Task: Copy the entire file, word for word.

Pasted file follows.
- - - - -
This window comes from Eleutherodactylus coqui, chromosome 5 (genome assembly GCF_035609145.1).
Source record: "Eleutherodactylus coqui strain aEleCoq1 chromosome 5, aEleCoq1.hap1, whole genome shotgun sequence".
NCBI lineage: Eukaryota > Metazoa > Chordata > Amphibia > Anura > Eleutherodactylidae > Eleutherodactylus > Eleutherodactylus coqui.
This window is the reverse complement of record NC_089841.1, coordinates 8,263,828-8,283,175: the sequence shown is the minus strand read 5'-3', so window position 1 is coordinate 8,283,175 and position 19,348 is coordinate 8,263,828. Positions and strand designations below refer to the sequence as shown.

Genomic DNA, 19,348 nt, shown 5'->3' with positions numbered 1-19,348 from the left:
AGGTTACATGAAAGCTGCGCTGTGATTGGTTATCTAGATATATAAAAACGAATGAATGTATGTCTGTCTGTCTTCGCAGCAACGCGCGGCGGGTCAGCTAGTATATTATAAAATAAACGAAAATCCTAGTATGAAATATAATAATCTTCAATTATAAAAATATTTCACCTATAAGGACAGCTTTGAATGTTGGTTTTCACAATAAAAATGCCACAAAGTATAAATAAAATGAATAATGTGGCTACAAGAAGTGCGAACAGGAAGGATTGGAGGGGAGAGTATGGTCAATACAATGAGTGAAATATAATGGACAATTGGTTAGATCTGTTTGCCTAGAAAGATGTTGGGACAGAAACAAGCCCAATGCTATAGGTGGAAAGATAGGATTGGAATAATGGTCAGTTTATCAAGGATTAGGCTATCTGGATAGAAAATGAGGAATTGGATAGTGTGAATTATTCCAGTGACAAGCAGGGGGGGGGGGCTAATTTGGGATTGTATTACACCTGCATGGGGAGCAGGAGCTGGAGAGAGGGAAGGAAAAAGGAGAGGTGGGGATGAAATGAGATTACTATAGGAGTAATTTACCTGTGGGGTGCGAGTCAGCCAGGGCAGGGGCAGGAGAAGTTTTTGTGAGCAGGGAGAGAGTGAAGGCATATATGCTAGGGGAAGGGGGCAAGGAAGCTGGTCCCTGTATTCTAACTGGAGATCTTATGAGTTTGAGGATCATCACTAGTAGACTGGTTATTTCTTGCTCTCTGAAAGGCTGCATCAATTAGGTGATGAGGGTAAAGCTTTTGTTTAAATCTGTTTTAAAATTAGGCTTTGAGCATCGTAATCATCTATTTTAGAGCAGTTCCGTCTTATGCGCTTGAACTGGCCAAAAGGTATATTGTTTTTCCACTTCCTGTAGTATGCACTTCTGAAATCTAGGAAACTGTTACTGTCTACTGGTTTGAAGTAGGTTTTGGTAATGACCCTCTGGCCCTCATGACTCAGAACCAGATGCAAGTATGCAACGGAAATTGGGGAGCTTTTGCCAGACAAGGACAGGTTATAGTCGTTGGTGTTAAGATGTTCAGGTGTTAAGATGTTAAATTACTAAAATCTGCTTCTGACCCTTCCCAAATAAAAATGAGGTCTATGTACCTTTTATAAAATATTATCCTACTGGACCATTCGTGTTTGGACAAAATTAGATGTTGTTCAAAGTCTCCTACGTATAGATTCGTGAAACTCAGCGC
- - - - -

This window comes from Eleutherodactylus coqui, chromosome 5 (genome assembly GCF_035609145.1).
Source record: "Eleutherodactylus coqui strain aEleCoq1 chromosome 5, aEleCoq1.hap1, whole genome shotgun sequence".
NCBI lineage: Eukaryota > Metazoa > Chordata > Amphibia > Anura > Eleutherodactylidae > Eleutherodactylus > Eleutherodactylus coqui.
This window is the reverse complement of record NC_089841.1, coordinates 8,263,828-8,283,175: the sequence shown is the minus strand read 5'-3', so window position 1 is coordinate 8,283,175 and position 19,348 is coordinate 8,263,828. Positions and strand designations below refer to the sequence as shown.

Genomic DNA, 19,348 nt, shown 5'->3' with positions numbered 1-19,348 from the left:
AGGTTACATGAAAGCTGCGCTGTGATTGGTTATCTAGATATATAAAAACGAATGAATGTATGTCTGTCTGTCTTCGCAGCAACGCGCGGCGGGTCAGCTAGTATATTATAAAATAAACGAAAATCCTAGTATGAAATATAATAATCTTCAATTATAAAAATATTTCACCTATAAGGACAGCTTTGAATGTTGGTTTTCACAATAAAAATGCCACAAAGTATAAATAAAATGAATAATGTGGCTACAAGAAGTGCGAACAGGAAGGATTGGAGGGGAGAGTATGGTCAATACAATGAGTGAAATATAATGGACAATTGGTTAGATCTGTTTGCCTAGAAAGATGTTGGGACAGAAACAAGCCCAATGCTATAGGTGGAAAGATAGGATTGGAATAATGGTCAGTTTATCAAGGATTAGGCTATCTGGATAGAAAATGAGGAATTGGATAGTGTGAATTATTCCAGTGACAAGCAGGGGGGGGGGGCTAATTTGGGATTGTATTACACCTGCATGGGGAGCAGGAGCTGGAGAGAGGGAAGGAAAAAGGAGAGGTGGGGATGAAATGAGATTACTATAGGAGTAATTTACCTGTGGGGTGCGAGTCAGCCAGGGCAGGGGCAGGAGAAGTTTTTGTGAGCAGGGAGAGAGTGAAGGCATATATGCTAGGGGAAGGGGGCAAGGAAGCTGGTCCCTGTATTCTAACTGGAGATCTTATGAGTTTGAGGATCATCACTAGTAGACTGGTTATTTCTTGCTCTCTGAAAGGCTGCATCAATTAGGTGATGAGGGTAAAGCTTTTGTTTAAATCTGTTTTAAAATTAGGCTTTGAGCATCGTAATCATCTATTTTAGAGCAGTTCCGTCTTATGCGCTTGAACTGGCCAAAAGGTATATTGTTTTTCCACTTCCTGTAGTATGCACTTCTGAAATCTAGGAAACTGTTACTGTCTACTGGTTTGAAGTAGGTTTTGGTAATGACCCTCTGGCCCTCATGACTCAGAACCAGATGCAAGTATGCAACGGAAATTGGGGAGCTTTTGCCAGACAAGGACAGGTTATAGTCGTTGGTGTTAAGATGTTCAGGTGTTAAGATGTTAAATTACTAAAATCTGCTTCTGACCCTTCCCAAATAAAAATGAGGTCTATGTACCTTTTATAAAATATTATCCTACTGGACCATTCGTGTTTGGACAAAATTAGATGTTGTTCAAAGTCTCCTACGTATAGATTCGTGAAACTCAGCGC